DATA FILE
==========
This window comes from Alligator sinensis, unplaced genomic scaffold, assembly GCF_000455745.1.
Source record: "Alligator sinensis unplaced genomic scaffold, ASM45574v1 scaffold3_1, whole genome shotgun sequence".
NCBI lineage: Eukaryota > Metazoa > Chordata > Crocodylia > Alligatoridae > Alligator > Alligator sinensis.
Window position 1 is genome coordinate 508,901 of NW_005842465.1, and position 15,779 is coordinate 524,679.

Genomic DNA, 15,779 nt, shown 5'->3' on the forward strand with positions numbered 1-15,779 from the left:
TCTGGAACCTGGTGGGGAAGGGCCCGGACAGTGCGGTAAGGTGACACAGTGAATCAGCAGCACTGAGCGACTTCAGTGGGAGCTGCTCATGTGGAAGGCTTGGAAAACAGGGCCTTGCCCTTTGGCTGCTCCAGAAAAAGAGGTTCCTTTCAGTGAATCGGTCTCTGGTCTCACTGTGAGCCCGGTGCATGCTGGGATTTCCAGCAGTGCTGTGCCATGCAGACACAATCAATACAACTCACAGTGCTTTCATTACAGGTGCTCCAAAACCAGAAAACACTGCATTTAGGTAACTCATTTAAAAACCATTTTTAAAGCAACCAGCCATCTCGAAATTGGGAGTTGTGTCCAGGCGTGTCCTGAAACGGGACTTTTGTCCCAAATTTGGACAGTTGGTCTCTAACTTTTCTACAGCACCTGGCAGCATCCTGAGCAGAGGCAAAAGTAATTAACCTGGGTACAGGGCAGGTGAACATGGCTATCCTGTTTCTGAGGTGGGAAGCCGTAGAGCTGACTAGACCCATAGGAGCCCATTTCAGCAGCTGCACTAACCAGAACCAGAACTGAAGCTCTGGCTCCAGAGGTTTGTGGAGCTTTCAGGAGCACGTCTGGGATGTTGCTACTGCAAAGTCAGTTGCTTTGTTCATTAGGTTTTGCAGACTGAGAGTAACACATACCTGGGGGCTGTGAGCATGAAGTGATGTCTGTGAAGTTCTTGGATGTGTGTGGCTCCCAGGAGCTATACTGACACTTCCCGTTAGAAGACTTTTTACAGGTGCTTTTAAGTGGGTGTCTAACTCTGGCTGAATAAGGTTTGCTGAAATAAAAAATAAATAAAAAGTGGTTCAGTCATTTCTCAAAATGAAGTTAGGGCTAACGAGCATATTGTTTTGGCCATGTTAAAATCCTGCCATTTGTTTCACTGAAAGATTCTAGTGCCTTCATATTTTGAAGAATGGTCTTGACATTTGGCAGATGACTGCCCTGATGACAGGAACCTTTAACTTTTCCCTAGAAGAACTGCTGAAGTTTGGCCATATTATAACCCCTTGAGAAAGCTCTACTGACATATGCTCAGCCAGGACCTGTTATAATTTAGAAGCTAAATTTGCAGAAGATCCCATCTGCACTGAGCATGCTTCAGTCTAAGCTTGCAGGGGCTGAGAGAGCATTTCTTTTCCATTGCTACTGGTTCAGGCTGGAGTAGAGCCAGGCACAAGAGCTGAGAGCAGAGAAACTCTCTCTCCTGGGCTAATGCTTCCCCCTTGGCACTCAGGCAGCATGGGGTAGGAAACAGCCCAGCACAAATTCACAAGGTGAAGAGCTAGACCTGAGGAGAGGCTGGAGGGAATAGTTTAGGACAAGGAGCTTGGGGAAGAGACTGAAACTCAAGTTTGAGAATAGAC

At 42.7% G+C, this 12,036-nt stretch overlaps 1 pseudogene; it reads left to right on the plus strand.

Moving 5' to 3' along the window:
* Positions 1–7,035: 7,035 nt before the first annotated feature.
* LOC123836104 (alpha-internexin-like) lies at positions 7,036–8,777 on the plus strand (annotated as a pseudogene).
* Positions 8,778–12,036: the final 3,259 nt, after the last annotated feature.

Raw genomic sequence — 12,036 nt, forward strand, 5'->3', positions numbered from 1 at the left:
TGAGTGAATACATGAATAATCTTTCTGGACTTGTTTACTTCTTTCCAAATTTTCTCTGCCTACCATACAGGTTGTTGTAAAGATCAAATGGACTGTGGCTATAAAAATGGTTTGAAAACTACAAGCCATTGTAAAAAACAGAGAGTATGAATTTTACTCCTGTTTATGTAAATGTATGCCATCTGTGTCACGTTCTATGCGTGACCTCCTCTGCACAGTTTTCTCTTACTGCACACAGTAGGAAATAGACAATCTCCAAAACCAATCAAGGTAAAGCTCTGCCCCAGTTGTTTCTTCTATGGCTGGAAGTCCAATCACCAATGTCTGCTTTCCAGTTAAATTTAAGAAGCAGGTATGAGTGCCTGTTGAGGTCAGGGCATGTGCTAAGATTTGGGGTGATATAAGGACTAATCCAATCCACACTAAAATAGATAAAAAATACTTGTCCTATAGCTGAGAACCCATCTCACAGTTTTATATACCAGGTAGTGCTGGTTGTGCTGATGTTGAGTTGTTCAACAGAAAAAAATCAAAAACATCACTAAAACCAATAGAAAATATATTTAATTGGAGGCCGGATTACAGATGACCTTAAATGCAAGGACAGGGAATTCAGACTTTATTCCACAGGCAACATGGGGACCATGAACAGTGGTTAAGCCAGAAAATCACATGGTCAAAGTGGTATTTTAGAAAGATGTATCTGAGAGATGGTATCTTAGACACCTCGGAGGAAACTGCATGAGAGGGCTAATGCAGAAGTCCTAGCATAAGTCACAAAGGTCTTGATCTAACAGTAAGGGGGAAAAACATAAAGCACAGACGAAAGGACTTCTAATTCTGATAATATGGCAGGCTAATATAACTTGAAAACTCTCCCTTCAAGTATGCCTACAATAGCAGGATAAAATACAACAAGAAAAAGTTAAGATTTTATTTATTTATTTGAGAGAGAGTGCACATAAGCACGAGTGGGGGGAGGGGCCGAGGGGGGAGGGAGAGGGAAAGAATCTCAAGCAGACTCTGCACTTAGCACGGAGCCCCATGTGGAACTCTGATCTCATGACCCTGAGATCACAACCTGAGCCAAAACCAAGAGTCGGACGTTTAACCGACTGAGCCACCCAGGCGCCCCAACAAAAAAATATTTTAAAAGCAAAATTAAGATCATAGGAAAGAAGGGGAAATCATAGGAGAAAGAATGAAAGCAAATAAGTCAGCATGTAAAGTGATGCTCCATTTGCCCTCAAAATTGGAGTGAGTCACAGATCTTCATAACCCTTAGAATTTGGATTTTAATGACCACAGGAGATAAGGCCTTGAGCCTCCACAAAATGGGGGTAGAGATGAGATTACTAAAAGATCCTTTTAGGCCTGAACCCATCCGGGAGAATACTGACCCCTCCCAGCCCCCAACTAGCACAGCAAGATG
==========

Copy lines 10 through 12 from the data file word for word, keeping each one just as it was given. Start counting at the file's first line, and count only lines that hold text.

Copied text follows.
* LOC123836104 (alpha-internexin-like) lies at positions 7,036–8,777 on the plus strand (annotated as a pseudogene).
* Positions 8,778–12,036: the final 3,259 nt, after the last annotated feature.

Raw genomic sequence — 12,036 nt, forward strand, 5'->3', positions numbered from 1 at the left: